Storm Over the Pacific – PC Game Review
Storm over the Pacific. PC Game. Developer/Publisher: Wasteland Interactive. Distributed by Matrix Games/Slitherine Strategies. Available via digital download: $49.95.
Passed Inspection: A large-scale grand strategy game that is accessible to casual gamers. Extremely customizable map and units.
Failed Basic: Naval battles too simplistic for a war game set in the Pacific. Can lose units in terrain. Surrender conditions too restrictive.
Storm over the Pacific (SoP) is a new grand-strategy game covering the Pacific Theater from the east coast of India to America’s western states. It is from Wasteland Interactive, makers of WW2: Time of Wrath, and shares many of that previous game’s traits. Players maneuver their land/naval/air forces in 13 different scenarios and a tutorial. Nine of the scenarios are small, tactical-level games such as Guadalcanal, Iwo Jima, and Okinawa, ranging from 10 to 123 turns. The other scenarios are full-scale, multiyear, campaigns that include a 314-turn hypothetical Japanese invasion of Australia and a massive 552-turn campaign covering the entire war from the invasion of China in 1937 to war’s end in 1945.
Graphics and Sound
Incorporates a great many good ideas from WW2: Time of Wrath—and some of the same faults.
The game is played on a standard hexagonal map that can be customized with different backgrounds: a “classic” version similar to old-style boardgames, a “normal” view with nice looking terrain features (mountains, jungle, clearings, etc.) and a “stylized” view that resembles a military-type atlas. Unit views can also be set to various designs: NATO-style counters, figures (miniature-style boardgame figures), sprites (3D figures), and stylized (military pennants). I think the standard NATO-style counters work best with all map backgrounds. Although the “normal” background looks the best, all unit markers except the NATO-style counters blend into the predominately jungle terrain and are hard to see. However, all unit types will work well with at least one of the available backgrounds, so players should find a combination that works for them.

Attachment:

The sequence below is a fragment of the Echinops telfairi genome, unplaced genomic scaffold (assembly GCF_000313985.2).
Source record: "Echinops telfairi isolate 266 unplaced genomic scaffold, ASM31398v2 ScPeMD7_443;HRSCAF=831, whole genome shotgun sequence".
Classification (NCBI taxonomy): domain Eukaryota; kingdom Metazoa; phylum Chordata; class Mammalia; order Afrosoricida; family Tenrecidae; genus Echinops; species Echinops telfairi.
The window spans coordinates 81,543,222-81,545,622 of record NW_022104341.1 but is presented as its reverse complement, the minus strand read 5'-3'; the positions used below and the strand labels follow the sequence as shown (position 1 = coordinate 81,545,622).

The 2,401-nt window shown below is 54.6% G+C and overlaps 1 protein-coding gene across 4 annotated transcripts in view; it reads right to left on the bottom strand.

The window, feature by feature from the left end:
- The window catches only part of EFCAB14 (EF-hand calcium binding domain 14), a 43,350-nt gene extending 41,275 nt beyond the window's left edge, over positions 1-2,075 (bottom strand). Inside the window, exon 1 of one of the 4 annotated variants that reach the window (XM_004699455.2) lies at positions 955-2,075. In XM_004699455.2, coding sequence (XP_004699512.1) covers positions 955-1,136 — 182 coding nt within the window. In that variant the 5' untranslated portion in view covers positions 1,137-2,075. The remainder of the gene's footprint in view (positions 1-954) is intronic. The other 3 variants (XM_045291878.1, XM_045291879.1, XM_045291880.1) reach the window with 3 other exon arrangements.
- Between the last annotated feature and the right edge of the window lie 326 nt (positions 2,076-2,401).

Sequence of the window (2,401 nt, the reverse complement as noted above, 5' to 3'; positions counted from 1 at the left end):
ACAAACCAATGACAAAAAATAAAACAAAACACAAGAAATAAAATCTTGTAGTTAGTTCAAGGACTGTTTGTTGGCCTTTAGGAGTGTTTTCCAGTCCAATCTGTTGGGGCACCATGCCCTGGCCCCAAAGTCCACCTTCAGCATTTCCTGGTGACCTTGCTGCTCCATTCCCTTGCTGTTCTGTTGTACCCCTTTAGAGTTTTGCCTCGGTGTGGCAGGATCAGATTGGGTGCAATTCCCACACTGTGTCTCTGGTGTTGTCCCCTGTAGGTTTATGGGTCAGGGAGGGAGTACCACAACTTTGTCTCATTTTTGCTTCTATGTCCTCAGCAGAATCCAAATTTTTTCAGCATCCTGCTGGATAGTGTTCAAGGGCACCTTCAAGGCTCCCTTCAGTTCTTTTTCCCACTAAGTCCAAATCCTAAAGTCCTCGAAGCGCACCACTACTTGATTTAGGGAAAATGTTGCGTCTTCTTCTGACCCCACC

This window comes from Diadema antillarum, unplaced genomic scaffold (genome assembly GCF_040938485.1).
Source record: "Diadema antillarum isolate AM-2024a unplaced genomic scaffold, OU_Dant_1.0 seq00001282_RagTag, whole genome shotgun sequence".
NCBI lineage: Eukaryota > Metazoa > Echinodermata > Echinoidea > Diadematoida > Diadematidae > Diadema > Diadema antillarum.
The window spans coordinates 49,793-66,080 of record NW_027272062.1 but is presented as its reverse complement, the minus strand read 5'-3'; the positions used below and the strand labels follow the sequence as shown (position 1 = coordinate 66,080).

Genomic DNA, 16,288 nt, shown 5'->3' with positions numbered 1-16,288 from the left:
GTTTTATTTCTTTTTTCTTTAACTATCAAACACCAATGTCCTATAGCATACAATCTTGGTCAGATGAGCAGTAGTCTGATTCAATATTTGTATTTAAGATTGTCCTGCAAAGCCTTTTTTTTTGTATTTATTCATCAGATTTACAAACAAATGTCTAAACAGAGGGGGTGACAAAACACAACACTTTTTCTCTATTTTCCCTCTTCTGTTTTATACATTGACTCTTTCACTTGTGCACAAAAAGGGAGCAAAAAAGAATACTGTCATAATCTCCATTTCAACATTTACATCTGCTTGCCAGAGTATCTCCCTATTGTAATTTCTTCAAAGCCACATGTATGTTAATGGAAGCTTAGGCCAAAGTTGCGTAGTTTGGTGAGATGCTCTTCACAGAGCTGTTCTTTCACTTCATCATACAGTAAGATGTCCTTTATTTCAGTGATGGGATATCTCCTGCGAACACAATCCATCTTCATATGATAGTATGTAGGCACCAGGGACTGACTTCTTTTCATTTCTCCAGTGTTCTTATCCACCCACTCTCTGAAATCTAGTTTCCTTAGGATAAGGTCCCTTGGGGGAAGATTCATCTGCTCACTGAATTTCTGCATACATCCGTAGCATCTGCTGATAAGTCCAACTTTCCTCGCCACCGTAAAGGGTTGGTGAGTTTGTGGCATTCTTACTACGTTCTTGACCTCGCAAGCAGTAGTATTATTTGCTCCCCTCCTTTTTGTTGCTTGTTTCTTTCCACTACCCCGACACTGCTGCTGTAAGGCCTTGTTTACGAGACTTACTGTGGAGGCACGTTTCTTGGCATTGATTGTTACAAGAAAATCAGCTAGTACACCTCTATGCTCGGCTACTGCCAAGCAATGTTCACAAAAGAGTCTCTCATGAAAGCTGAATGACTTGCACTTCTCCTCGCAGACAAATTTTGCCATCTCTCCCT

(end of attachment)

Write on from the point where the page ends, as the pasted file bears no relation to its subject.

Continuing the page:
- Subscribe to Armchair General Magazine
- Subscribe online and save nearly 40%!
Sounds are very sparse but functional. Marching feet accompany infantry movement, squeaking treads with mechanized forces, droning airplane engines with air units, etc. Combat sounds are just short “booms” and occasional machine guns. Naval combat sounds are unidentifiable double-boom/bangs. The music is an irritatingly non-military tune (bongos!?) and is easily dispensed with. Just tune your TV to The Military Channel and you’ll have the needed background ambiance to play.
The 12 scenarios are a varied lot. Some are short tactical games of a couple of months while others are huge campaigns encompassing the entire war from 1937 onward. Once into the campaigns you can choose to control up to 26 different countries. Playing the 1941 campaign? Choose to play just America, or if you want more to do, choose the big dogs of the U.S., Britain and Australia. Point is, you can choose any of the 26 countries you wish. Game turns range from one day to around two weeks each depending on the scenario.
Each unit has action points that are consumed by combat, weather, and traversing terrain. Unit strength starts with a base number that is effected by supply, doctrine (research) level, commander (if assigned), and sea/air bombardment. In combat, final strength effectiveness has various combat modifiers applied—terrain, armor, weather, multiple attacks—to arrive at a final odds ratio.
The best attack modifiers come when you attack from more than two directions—which you’ll have to do because you can’t stack units, so you’ll need multiple units to amass the needed 5:1 (or better) odds to guarantee you inflict higher losses than you suffer. And it won’t be easy to set up these multiple attacks either. Since the jungle terrain drains your action points like the mosquitoes of a real jungle drain blood, maneuvering a unit to get it next to an enemy often consumes all of the maneuvering unit’s AP, leaving it open to a pre-emptive attack and/or air/sea bombardment that will sap its attack efficiency. This terrain limitation ensures that the game actually plays quite slowly over land since it takes some time to gather enough units into an invincible land force. The easiest way to mass enough offensive power at a decisive point is to use your navy (or launch an airborne assault) to land an invasion force away from enemy strength and let the terrain help blunt enemy counterstrokes.